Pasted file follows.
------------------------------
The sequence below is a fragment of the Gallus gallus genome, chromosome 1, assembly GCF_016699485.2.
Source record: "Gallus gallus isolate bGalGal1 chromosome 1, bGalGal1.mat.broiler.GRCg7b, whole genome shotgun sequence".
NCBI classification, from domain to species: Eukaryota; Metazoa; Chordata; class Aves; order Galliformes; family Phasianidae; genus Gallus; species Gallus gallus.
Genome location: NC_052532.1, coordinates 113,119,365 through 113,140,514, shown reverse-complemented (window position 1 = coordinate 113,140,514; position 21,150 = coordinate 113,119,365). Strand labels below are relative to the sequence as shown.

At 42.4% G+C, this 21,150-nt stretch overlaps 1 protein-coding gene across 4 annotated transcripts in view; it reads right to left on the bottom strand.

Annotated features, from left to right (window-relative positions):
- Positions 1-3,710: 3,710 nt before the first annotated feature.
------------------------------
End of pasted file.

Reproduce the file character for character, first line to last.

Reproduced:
The sequence below is a fragment of the Gallus gallus genome, chromosome 1, assembly GCF_016699485.2.
Source record: "Gallus gallus isolate bGalGal1 chromosome 1, bGalGal1.mat.broiler.GRCg7b, whole genome shotgun sequence".
NCBI classification, from domain to species: Eukaryota; Metazoa; Chordata; class Aves; order Galliformes; family Phasianidae; genus Gallus; species Gallus gallus.
Genome location: NC_052532.1, coordinates 113,119,365 through 113,140,514, shown reverse-complemented (window position 1 = coordinate 113,140,514; position 21,150 = coordinate 113,119,365). Strand labels below are relative to the sequence as shown.

At 42.4% G+C, this 21,150-nt stretch overlaps 1 protein-coding gene across 4 annotated transcripts in view; it reads right to left on the bottom strand.

Annotated features, from left to right (window-relative positions):
- Positions 1-3,710: 3,710 nt before the first annotated feature.